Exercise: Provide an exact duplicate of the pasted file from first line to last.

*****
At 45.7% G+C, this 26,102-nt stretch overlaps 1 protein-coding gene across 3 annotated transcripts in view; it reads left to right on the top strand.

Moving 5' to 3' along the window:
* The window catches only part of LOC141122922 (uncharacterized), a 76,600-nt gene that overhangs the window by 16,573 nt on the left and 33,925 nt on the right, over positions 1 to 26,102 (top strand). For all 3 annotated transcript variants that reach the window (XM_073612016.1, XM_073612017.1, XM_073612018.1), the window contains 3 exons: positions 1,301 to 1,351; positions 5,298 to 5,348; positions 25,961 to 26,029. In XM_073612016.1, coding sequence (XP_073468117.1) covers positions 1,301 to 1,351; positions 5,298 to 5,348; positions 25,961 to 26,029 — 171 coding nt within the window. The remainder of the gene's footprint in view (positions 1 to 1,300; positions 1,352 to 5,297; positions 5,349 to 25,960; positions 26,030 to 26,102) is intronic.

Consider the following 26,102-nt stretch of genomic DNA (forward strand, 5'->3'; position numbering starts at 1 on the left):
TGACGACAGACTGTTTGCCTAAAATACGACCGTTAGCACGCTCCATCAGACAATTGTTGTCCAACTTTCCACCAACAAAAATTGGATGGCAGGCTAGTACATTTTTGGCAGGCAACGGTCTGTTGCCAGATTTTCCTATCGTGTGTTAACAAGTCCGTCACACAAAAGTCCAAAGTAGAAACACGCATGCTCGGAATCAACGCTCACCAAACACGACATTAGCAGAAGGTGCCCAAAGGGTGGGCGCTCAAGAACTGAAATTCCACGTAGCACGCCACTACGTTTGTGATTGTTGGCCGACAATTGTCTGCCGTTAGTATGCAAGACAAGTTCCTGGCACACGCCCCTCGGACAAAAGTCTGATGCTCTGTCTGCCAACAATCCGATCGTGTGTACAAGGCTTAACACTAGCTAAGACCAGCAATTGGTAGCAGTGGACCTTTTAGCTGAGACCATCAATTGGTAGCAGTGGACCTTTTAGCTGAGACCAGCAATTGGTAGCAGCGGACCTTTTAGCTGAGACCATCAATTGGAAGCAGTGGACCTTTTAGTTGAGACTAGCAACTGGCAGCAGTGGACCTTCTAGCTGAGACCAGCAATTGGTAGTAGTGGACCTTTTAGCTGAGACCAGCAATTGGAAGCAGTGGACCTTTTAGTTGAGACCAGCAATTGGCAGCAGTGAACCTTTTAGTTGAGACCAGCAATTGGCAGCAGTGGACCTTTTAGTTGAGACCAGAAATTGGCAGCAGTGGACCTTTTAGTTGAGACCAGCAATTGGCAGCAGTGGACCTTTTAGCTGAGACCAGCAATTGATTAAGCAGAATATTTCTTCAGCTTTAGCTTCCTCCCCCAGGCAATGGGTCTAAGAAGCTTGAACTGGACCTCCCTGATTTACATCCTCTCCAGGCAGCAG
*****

At 45.7% G+C, this 26,102-nt stretch overlaps 1 protein-coding gene across 3 annotated transcripts in view; it reads left to right on the top strand.

Moving 5' to 3' along the window:
* The window catches only part of LOC141122922 (uncharacterized), a 76,600-nt gene that overhangs the window by 16,573 nt on the left and 33,925 nt on the right, over positions 1 to 26,102 (top strand). For all 3 annotated transcript variants that reach the window (XM_073612016.1, XM_073612017.1, XM_073612018.1), the window contains 3 exons: positions 1,301 to 1,351; positions 5,298 to 5,348; positions 25,961 to 26,029. In XM_073612016.1, coding sequence (XP_073468117.1) covers positions 1,301 to 1,351; positions 5,298 to 5,348; positions 25,961 to 26,029 — 171 coding nt within the window. The remainder of the gene's footprint in view (positions 1 to 1,300; positions 1,352 to 5,297; positions 5,349 to 25,960; positions 26,030 to 26,102) is intronic.

Consider the following 26,102-nt stretch of genomic DNA (forward strand, 5'->3'; position numbering starts at 1 on the left):
TGACGACAGACTGTTTGCCTAAAATACGACCGTTAGCACGCTCCATCAGACAATTGTTGTCCAACTTTCCACCAACAAAAATTGGATGGCAGGCTAGTACATTTTTGGCAGGCAACGGTCTGTTGCCAGATTTTCCTATCGTGTGTTAACAAGTCCGTCACACAAAAGTCCAAAGTAGAAACACGCATGCTCGGAATCAACGCTCACCAAACACGACATTAGCAGAAGGTGCCCAAAGGGTGGGCGCTCAAGAACTGAAATTCCACGTAGCACGCCACTACGTTTGTGATTGTTGGCCGACAATTGTCTGCCGTTAGTATGCAAGACAAGTTCCTGGCACACGCCCCTCGGACAAAAGTCTGATGCTCTGTCTGCCAACAATCCGATCGTGTGTACAAGGCTTAACACTAGCTAAGACCAGCAATTGGTAGCAGTGGACCTTTTAGCTGAGACCATCAATTGGTAGCAGTGGACCTTTTAGCTGAGACCAGCAATTGGTAGCAGCGGACCTTTTAGCTGAGACCATCAATTGGAAGCAGTGGACCTTTTAGTTGAGACTAGCAACTGGCAGCAGTGGACCTTCTAGCTGAGACCAGCAATTGGTAGTAGTGGACCTTTTAGCTGAGACCAGCAATTGGAAGCAGTGGACCTTTTAGTTGAGACCAGCAATTGGCAGCAGTGAACCTTTTAGTTGAGACCAGCAATTGGCAGCAGTGGACCTTTTAGTTGAGACCAGAAATTGGCAGCAGTGGACCTTTTAGTTGAGACCAGCAATTGGCAGCAGTGGACCTTTTAGCTGAGACCAGCAATTGATTAAGCAGAATATTTCTTCAGCTTTAGCTTCCTCCCCCAGGCAATGGGTCTAAGAAGCTTGAACTGGACCTCCCTGATTTACATCCTCTCCAGGCAGCAG